Belfast Telegraph

BP could sue its oil partner in spill row

By James Thompson

The oil giant BP is considering launching a lawsuit against its main partner in the Gulf of Mexico, to force it to pay its share of the multi-billion dollar clean-up costs after the disastrous oil spill.

It is thought that BP is reviewing possible legal action after Anadarko Petroleum said BP's "behaviour and actions likely represent gross negligence or wilful misconduct" and that the incident was "preventable".

BP yesterday said no decision has yet been taken on any potential lawsuit. But the oil giant declined to comment further on weekend reports that a senior BP source had accused Anardarko of "shirking its responsibilities" and claiming that a lawsuit in the US was likely to follow.

BP issued a strongly worded response to Anadarko's missive, emphasising its disagreement with other parties will not "diminish" its promise to clean up and pay for legitimate claims relating to the Deepwater Horizon incident.

Tony Hayward, chief executive of BP, said: "Other parties besides BP may be responsible for costs and liabilities arising from the oil spill, and we expect those parties to live up to their obligations."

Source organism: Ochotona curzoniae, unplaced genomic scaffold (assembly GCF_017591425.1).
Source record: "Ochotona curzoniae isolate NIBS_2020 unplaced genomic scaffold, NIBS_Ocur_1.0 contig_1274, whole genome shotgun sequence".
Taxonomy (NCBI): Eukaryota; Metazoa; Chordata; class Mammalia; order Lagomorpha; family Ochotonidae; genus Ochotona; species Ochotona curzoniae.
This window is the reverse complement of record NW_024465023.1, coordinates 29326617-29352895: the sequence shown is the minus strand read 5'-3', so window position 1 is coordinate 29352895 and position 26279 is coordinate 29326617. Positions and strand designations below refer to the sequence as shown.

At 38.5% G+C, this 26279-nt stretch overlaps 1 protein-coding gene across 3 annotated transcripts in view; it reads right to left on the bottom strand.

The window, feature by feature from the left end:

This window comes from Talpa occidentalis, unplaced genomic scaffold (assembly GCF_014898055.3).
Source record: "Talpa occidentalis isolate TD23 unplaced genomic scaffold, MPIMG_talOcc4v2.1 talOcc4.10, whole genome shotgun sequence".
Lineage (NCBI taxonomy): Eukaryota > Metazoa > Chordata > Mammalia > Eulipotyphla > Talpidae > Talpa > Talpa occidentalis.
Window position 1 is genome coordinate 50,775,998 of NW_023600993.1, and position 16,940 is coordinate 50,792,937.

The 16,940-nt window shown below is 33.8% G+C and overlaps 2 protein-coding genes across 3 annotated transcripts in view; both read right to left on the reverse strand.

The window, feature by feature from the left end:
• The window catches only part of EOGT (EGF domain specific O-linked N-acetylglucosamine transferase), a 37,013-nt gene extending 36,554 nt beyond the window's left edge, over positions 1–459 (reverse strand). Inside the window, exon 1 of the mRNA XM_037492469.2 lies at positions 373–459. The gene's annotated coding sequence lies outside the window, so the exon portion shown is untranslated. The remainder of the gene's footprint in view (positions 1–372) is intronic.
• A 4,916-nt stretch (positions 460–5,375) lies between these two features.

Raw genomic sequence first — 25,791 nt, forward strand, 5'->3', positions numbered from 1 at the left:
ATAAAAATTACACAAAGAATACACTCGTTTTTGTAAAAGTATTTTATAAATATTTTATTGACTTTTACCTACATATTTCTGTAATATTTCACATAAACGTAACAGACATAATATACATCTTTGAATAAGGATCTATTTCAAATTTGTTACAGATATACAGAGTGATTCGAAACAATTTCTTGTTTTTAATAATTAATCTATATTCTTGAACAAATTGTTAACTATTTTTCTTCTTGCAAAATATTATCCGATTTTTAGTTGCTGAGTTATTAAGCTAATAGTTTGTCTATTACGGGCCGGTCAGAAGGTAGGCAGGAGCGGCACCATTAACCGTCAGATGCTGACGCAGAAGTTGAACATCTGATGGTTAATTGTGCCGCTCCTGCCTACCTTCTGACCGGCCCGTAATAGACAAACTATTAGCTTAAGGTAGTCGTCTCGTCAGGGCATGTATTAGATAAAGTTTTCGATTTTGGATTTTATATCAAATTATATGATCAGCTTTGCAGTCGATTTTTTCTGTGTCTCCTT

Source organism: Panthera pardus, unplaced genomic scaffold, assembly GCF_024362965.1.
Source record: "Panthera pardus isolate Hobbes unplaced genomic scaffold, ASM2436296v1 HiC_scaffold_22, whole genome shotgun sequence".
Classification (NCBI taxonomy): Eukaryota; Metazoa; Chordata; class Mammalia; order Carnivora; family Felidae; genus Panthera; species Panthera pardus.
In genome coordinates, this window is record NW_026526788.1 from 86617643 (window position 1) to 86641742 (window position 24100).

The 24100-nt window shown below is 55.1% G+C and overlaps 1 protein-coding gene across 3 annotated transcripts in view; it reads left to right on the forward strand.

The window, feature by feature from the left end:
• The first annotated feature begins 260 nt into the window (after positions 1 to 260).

The position of Mitsui & Co, whose oil unit holds 10% of the Gulf of Mexico well, relating to sharing costs associated with the clean-up is not yet known.

Last week, Mr Hayward faced a grilling in Washington and Barack Obama forced BP to establish a $20bn (£13bn) compensation fund to pay for environmental damage from the oil spill. But this does not include more than 150 lawsuits filed by businesses and people in the region.

On Saturday, BP said it had paid $104m to residents along the Gulf Coast for claims filed as a result of the oil spill. BP said it has received about 64,000 claims to date and that it issued 31,000 cheques in the past seven weeks.

Overall, it has spent $1.6bn so far on cleaning up the spill and last week confirmed it would suspend its $10.5bn dividend.

BP is working on a plan to raise $50bn over two years to cover the oil spill costs. The first tranche of cash could be raised from a bond sale next week, while BP is in talks with banks about receiving a further $20bn in loans. The final $20bn may come from asset sales.

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